Electoral Commission & IRO

David Marsay djmarsay at dera.gov.uk
Wed Nov 4 05:52:52 PST 1998

David Catchpole wrote:

> ...But not because the commission believes that "IRO" is absolutely
> inferior to any other single-member election system. It's simply that
> there is a recognition that single-member systems suck, especially in
> dense suburban spreads like Britain.

Agreed. I've already noted that any 'fair' single-seat method 
would be more likely to give a Labour or coalition government even 
when the Tories have a majority of the votes cast nation-wide. All to 
do with demographics!

> It is actually possible to have a "majority" parliamentary system which is
> still more representative. It involves having a vote at large to decide
> the "winning party" and then to make the votes responsible for its
> majority count only for it and its allies. By now, basically everyone will
> be gasping their chests and cursing me for even daring to suggest a
> not-really-proportional system. I know it's wicked, but it might just
> work, especially in countries where preferences do not necessarilly

I'm not clear what you are suggesting. I am also not sure about PR in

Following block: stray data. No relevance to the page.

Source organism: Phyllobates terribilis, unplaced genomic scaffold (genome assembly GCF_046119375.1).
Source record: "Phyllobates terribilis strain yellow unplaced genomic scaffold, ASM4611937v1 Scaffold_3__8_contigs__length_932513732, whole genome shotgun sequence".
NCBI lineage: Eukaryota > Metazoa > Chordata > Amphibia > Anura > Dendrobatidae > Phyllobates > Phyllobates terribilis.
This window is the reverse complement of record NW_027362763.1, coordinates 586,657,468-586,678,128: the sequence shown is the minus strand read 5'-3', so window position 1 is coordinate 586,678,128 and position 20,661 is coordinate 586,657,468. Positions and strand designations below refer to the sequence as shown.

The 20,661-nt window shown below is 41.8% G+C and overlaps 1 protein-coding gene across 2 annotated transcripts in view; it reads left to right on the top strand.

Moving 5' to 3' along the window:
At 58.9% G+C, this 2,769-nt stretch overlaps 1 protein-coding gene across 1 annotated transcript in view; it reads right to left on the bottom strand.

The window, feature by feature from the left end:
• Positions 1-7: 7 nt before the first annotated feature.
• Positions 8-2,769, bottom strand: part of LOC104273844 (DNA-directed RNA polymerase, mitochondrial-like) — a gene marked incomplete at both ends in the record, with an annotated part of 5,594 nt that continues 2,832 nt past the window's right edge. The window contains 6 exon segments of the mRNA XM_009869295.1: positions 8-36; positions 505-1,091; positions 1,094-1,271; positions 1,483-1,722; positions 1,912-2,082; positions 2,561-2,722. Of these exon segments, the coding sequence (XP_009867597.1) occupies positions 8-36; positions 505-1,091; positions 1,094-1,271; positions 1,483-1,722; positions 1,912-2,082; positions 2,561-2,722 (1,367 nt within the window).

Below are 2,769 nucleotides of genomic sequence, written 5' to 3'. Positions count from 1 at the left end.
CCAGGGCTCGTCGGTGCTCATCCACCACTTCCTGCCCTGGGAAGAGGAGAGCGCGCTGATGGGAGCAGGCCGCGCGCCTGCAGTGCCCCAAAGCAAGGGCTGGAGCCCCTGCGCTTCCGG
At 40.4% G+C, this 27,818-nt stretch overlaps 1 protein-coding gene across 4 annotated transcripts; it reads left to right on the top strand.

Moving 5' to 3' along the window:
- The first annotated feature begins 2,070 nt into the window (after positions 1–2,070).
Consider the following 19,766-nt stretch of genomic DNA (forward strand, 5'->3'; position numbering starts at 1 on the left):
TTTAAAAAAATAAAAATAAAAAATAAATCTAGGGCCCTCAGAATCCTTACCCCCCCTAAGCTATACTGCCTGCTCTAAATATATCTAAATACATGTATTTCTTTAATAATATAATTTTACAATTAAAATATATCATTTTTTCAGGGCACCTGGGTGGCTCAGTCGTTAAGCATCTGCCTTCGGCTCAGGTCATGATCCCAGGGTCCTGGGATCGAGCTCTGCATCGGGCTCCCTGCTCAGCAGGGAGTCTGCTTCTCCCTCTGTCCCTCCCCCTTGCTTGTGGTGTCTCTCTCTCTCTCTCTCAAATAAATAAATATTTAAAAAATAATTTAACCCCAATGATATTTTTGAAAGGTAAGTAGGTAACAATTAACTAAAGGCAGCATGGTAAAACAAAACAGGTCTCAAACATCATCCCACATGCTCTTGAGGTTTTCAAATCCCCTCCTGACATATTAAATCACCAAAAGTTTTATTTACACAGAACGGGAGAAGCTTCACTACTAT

general.  I understand  concerns that strict PR would lead to 
weak governments.

I do think:
1) a party with > 50% of the vote should have > 50% of seats. 
2) the parties with bigger votes overall should have more seats 
3) there should be some quota (2%?) such that parties who achieve 
that quota have at least one seat.
4) the government should generally broadly reflect the proportions of 
votes for each party, but not necessarily precisely.

It seem quite reasonable to me to elect constituency members and then 
use a 'top up' to bring the number seats into line with the above 

I must also say that I like the idea of being able to vote for a 
candidate without having to vote for their party! (and vice-versa).
Sorry, but apparently I have to do this. :-(
The views expressed above are entirely those of the writer
and do not represent the views, policy or understanding of
any other person or official body.

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